CT: I don’t understand juggling. What are you doing? Explain to me, you’re throwing one, catching one, and one’s in mid-air all at the same time?
CT: I don’t get… how did you even figure that out?
WW: I watched something. And I had three objects and… well…
CT: You just started juggling?
CT: I don’t believe that. That’s at least the first lie of the interview, if not the second.
WW: Is this like two-truths and a lie?
CT: I don’t know. Whatever you want it to be. What’s a typical day like for you? You come in and what do you do? You sit down and you wait for us to come calling for Instagram pictures?
Warehouse Will laughs.
WW: (laughs) I think that’s pretty much it.
CT: I’d hate to over-simplify your job.
WW: First thing I do is my inventory control phase, every day. I do my cycle counts.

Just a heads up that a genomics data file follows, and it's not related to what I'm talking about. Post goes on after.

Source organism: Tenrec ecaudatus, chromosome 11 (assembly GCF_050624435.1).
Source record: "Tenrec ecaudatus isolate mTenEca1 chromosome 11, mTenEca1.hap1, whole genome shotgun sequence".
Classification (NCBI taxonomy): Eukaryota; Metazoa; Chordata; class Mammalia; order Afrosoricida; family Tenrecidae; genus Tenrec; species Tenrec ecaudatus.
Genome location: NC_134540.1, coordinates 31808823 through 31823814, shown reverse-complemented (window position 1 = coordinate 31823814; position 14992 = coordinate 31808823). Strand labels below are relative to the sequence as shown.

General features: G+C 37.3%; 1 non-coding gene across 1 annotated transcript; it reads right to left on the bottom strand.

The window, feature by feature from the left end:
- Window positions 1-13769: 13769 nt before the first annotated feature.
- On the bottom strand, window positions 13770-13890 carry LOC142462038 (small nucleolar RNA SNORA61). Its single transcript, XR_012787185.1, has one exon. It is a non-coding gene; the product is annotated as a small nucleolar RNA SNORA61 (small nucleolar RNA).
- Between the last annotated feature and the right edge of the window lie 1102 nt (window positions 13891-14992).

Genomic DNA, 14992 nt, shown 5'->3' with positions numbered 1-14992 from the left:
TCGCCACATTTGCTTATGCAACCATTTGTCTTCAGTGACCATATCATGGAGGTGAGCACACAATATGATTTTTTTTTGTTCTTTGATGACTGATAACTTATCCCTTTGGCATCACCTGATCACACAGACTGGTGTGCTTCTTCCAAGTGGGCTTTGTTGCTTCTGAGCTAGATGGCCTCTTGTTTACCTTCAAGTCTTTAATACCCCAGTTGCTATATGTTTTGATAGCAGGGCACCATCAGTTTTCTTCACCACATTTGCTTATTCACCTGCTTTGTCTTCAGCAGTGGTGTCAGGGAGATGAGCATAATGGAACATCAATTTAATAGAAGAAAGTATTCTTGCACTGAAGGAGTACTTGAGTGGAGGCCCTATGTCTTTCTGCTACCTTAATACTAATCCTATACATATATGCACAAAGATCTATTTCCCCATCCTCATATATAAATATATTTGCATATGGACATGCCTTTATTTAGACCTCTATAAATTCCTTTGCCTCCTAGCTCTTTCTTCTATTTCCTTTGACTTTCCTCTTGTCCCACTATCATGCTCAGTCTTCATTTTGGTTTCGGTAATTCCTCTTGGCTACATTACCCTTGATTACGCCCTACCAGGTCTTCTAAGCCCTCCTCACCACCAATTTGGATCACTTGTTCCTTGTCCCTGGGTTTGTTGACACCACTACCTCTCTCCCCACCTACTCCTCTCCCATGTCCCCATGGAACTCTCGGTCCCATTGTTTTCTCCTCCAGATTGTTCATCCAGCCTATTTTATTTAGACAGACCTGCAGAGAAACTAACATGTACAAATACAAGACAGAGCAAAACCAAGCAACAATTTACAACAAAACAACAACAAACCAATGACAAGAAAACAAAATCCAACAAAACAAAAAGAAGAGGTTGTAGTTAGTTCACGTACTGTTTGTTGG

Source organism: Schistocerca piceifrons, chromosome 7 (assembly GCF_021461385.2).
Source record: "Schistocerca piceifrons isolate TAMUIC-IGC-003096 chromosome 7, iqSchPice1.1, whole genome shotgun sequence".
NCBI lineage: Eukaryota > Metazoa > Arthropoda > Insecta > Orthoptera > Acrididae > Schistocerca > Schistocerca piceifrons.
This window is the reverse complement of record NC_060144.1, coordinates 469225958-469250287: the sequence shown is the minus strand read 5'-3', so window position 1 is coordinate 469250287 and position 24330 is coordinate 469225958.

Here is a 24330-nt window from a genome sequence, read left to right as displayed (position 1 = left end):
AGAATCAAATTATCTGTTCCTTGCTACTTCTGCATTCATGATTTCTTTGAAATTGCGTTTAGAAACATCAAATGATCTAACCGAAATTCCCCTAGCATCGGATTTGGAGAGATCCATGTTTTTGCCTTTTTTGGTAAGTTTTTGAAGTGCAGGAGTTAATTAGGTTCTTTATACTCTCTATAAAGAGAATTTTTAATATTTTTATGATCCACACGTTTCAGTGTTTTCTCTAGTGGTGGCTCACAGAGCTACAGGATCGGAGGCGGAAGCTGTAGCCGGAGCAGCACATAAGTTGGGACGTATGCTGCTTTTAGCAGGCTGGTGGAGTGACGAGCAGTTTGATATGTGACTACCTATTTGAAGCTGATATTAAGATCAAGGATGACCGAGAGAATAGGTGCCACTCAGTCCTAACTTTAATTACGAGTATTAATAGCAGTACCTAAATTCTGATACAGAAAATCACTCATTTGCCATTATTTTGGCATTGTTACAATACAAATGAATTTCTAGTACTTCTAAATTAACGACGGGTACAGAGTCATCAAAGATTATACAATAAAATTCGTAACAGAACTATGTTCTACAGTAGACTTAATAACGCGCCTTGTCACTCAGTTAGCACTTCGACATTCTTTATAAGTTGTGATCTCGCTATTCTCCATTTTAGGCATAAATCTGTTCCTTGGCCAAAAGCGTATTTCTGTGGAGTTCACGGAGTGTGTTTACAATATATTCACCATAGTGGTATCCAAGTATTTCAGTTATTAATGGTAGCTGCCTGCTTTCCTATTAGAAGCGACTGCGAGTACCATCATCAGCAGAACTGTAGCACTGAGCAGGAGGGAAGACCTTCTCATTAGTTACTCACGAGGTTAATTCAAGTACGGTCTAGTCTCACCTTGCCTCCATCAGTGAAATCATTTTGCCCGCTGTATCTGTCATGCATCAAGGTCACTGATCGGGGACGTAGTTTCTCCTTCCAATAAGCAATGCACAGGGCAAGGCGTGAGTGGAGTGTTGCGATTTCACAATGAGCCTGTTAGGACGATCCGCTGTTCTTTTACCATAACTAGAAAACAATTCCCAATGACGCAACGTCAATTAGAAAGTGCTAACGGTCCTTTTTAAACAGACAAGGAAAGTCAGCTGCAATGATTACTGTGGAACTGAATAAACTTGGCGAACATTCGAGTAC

CT: What’s a cycle count?
WW: A cycle count is when you’re counting portions of your inventory, every day, with the idea that you’re cycling through your entire inventory in a given period of time. So, my given period of time is one week. I cycle through my entire inventory, theoretically counting every piece of my inventory, every week.
CT: And you’re not opening every box and counting every piece of broccoli, right?
WW: No. I’m counting every case or bin.
CT: OK, so after you count your cycles, then what do you do, in the morning?
WW: Then I start working on our distribution. All our menus for the night’s pick, which is the next day’s delivery.
CT: What’s a menu?